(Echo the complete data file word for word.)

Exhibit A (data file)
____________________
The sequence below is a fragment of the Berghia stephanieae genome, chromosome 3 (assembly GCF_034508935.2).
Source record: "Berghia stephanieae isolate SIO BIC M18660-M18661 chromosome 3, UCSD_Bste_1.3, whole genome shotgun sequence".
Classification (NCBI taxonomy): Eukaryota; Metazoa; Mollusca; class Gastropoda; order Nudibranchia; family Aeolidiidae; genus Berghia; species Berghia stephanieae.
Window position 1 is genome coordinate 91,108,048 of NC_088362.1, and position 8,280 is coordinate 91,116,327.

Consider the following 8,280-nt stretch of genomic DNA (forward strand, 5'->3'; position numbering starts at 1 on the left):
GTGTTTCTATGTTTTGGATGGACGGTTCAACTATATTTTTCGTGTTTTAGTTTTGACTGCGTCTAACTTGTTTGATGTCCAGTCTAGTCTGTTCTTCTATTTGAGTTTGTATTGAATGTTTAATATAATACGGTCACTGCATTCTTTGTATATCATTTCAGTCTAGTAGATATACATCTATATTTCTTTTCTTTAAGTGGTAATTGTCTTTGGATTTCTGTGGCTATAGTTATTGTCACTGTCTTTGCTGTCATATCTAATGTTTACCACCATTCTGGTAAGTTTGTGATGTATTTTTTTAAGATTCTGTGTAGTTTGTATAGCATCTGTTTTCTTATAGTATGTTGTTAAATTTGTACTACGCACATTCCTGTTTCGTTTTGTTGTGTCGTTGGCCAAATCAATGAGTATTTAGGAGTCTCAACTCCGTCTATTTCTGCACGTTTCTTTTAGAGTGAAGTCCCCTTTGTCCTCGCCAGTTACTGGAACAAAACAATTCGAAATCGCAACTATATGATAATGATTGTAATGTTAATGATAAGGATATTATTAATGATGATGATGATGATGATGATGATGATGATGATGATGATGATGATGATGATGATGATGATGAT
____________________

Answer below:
The sequence below is a fragment of the Berghia stephanieae genome, chromosome 3 (assembly GCF_034508935.2).
Source record: "Berghia stephanieae isolate SIO BIC M18660-M18661 chromosome 3, UCSD_Bste_1.3, whole genome shotgun sequence".
Classification (NCBI taxonomy): Eukaryota; Metazoa; Mollusca; class Gastropoda; order Nudibranchia; family Aeolidiidae; genus Berghia; species Berghia stephanieae.
Window position 1 is genome coordinate 91,108,048 of NC_088362.1, and position 8,280 is coordinate 91,116,327.

Consider the following 8,280-nt stretch of genomic DNA (forward strand, 5'->3'; position numbering starts at 1 on the left):
GTGTTTCTATGTTTTGGATGGACGGTTCAACTATATTTTTCGTGTTTTAGTTTTGACTGCGTCTAACTTGTTTGATGTCCAGTCTAGTCTGTTCTTCTATTTGAGTTTGTATTGAATGTTTAATATAATACGGTCACTGCATTCTTTGTATATCATTTCAGTCTAGTAGATATACATCTATATTTCTTTTCTTTAAGTGGTAATTGTCTTTGGATTTCTGTGGCTATAGTTATTGTCACTGTCTTTGCTGTCATATCTAATGTTTACCACCATTCTGGTAAGTTTGTGATGTATTTTTTTAAGATTCTGTGTAGTTTGTATAGCATCTGTTTTCTTATAGTATGTTGTTAAATTTGTACTACGCACATTCCTGTTTCGTTTTGTTGTGTCGTTGGCCAAATCAATGAGTATTTAGGAGTCTCAACTCCGTCTATTTCTGCACGTTTCTTTTAGAGTGAAGTCCCCTTTGTCCTCGCCAGTTACTGGAACAAAACAATTCGAAATCGCAACTATATGATAATGATTGTAATGTTAATGATAAGGATATTATTAATGATGATGATGATGATGATGATGATGATGATGATGATGATGATGATGATGATGATGATGATGAT